Asia Economics Blog
Moderator: Calla Wiemer (email@example.com)
Moderator: Calla Wiemer (firstname.lastname@example.org)
The news from Brunei Darussalam is grim. The small Southeast Asian, oil and gas-rich country, has announced plans to implement a new legal code that, among other things, calls for amputation for those convicted of theft and for death by stoning for homosexual acts. After an international outcry, the Government has delayed the imposition of the death penalty, but it maintains the laws as the presumptive legal framework.
These laws violate basic human rights, but from experience, I realize that this argument doesn’t seem to be convincing to everyone. As a development economist, I then thought, what are the economic costs of this? Particularly, I wondered if there was likely to be an impact on the broader economy of restrictions on the lesbian, gay, bisexual, and transgender (LGBT) community. As I discuss below, the answer is, ‘yes, over the long-run, a lack of freedom for the LGBT community is associated with a less entrepreneurial economy—a less dynamic economy.’
This is important to Brunei. Strictly in economic terms, the country has done very well for its people. Oil and gas exports have provided a high standard of living. In 2017, GDP per capita for Brunei was estimated to be $28,787, much higher than regional neighbors. The government subsidizes many aspects of everyday life, including housing, education, health services, and household utilities.
These riches depend on oil and gas exports and therein lies a problem. Hydrocarbon resources do not last forever. While technological change in the industry has expanded exploitable resources, this is not something that can be relied upon to underwrite a high standard of living indefinitely.
The government of Brunei has long acknowledged this. Since the 1960s, the development plans for the country have included calls to diversify and to encourage the growth of a vibrant private sector, partly by encouraging entrepreneurship, to create an environment in which people start businesses, investing in their own economy. The government’s development plan, Brunei Vision 2035, commits the country to “a local business development strategy that will enhance opportunities for local small and medium sized enterprises (SMEs)...”
There are many strategies to encourage entrepreneurship; every country walks a different development path. But broadly, entrepreneurs need to feel comfortable in accepting the risks that are attendant to growing a business. I suggest that the failure to recognize the personal freedoms of the LGBT community will discourage entrepreneurial activity. Three aspects are important:
Testing this hypothesis—that discrimination against the LGBT community discourages entrepreneurial dynamism—is not easy. There is no one model to explain entrepreneurial activity. But we can approach the subject using some work by Andrew R. Flores and Andrew Park. They fashion an LGBT Global Acceptance Index (GAI) using a wide series of indicators measuring “prevailing opinion about laws and policies relevant to protecting LGBT people from violence and discrimination, and promoting their equality and well-being.”
The LGBT GAI represents considerable effort, aggregating surveys providing for more than 1.4 million responses to questions, focused on attitudes towards the LGBT community, covering 141 nations. The index can vary between zero and ten, from least to more accepting of the LGBT community. Flores and Park provide indices for five-year averages for 138 countries. I use below, for each country, the average LGBT GAI for 2009-2013. (Unfortunately for the purpose here, Brunei is not included in the database.)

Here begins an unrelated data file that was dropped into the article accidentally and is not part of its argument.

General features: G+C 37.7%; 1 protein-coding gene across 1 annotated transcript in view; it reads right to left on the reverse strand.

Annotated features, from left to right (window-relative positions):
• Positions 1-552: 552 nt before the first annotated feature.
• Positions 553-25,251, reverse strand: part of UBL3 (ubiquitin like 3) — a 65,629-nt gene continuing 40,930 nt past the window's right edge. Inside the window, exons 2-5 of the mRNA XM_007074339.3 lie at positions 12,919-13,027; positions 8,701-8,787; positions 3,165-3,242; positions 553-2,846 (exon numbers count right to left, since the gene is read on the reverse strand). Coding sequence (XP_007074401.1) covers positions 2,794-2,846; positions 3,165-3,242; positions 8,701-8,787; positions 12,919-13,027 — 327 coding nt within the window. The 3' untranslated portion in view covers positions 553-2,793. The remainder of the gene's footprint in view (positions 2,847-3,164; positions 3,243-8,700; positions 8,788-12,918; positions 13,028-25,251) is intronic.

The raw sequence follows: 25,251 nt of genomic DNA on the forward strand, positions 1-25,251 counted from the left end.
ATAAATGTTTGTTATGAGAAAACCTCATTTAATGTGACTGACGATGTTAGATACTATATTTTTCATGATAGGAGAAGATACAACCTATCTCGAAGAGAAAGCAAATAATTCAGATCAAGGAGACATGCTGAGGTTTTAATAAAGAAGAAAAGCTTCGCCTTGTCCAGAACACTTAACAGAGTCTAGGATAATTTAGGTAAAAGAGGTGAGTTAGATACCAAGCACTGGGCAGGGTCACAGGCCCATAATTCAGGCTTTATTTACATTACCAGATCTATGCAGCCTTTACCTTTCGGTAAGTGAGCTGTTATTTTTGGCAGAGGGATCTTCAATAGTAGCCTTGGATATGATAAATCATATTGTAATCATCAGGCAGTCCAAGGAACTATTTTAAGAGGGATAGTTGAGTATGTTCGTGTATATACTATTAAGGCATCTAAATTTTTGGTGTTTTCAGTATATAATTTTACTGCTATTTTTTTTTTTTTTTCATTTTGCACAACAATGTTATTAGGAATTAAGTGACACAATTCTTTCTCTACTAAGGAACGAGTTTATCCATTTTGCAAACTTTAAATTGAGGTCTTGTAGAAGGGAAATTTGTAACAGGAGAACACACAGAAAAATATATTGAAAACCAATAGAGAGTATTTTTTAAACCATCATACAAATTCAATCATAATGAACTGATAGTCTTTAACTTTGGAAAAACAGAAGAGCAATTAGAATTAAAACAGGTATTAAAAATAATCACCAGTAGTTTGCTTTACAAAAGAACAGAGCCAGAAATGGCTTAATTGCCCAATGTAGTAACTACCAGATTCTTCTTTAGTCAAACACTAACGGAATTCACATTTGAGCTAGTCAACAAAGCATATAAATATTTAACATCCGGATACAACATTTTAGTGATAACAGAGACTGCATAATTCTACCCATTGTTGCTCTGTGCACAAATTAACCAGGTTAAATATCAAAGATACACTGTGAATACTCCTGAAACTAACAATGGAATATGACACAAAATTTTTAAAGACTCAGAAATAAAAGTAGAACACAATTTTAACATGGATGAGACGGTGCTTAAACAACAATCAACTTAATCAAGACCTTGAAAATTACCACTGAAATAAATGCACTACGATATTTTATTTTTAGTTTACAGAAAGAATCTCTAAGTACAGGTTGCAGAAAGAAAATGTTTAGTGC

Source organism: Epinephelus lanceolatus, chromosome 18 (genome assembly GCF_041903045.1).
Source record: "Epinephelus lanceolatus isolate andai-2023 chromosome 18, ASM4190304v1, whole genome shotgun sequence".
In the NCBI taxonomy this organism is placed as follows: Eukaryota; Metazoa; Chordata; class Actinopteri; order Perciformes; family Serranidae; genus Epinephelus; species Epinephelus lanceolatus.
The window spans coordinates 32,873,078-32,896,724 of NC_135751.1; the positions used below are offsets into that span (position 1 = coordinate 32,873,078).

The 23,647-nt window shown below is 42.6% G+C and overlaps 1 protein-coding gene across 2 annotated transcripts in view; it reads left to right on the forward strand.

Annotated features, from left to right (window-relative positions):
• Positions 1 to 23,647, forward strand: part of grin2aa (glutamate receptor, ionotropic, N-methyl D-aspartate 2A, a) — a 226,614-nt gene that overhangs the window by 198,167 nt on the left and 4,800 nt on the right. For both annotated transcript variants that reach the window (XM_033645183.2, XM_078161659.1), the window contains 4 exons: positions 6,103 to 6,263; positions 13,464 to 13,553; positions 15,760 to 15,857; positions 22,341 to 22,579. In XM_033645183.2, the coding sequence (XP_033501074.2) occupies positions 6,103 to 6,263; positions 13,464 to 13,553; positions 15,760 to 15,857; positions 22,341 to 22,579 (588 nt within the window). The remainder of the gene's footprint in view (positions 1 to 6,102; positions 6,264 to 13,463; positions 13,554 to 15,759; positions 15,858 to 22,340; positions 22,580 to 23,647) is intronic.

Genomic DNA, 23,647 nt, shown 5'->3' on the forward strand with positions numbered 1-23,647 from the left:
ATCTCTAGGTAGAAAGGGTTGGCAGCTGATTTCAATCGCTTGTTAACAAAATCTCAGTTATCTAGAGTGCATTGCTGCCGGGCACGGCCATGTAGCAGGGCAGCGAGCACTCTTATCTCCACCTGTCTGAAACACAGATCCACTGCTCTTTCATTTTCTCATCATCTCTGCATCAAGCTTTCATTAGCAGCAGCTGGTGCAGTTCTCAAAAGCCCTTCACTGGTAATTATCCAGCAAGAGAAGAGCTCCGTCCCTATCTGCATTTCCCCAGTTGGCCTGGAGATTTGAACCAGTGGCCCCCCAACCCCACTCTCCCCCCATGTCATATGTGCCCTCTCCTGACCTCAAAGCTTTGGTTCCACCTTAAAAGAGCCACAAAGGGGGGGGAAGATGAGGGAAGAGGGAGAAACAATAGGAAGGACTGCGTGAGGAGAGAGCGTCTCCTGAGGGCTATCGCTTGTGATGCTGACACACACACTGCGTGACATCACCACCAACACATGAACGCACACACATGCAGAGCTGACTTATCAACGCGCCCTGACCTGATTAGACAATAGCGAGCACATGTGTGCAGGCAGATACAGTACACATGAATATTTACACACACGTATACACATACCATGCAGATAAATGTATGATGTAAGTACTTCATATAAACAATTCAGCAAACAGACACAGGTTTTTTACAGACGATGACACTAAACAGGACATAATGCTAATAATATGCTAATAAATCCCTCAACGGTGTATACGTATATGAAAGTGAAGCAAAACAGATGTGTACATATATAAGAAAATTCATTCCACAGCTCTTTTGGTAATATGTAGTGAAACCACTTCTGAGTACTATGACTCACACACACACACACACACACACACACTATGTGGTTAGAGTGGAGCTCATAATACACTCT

I compare the LGBT GAI to an index that provides a measure of the entrepreneurial dynamism of the country, the Global Entrepreneurship Index (GEI) produced by the Global Entrepreneurship and Development Institute. The GEI "is a composite indicator of the health of the entrepreneurship ecosystem in a given country.” The GEI combines 14 sub-indices, ranging widely through such topics as the ability of individuals to network with each other, market openness (competition), and the availability of capital. The index value for Brunei ranks 53 out of 137 economies included, showing considerable room to improve relative to what other countries have achieved.
The two indices were paired for 125 economies that were included in both databases. The scatterplot is below. The correlation between the two variables is 62%. Fairly clearly, those countries with dynamic entrepreneurial sectors are those that tend not to discriminate against the LGBT community. Conversely, those countries that do not accept the LGBT community typically show little entrepreneurial dynamism.
While the relationship between the two variables is apparent, it is not true that in every case, at every moment, discrimination against the LGBT community is clearly associated with a lack of dynamism in entrepreneurship. Some countries appear to be able to flout my warning. This is not surprising, every country follows its own path and outcomes on any given metric may not show any particular relationship. Analogously, we all have the experience of knowing some people who smoke, yet seem perfectly healthy. But over the long run, smoking will likely bring you down. Similarly, a dynamic entrepreneurial economy will require a society tolerant of and respectful of the LGBT community.
Somewhat more than a decade ago, I worked in Brunei, helping the government craft capital market rules that would both honor Islamic Sharia Law and be relevant to today’s needs. I understand the desire to honor tradition. The trick is to honor tradition in a way that is relevant to the needs of today. In the case of the LGBT community, the only real way forward is to end discrimination.
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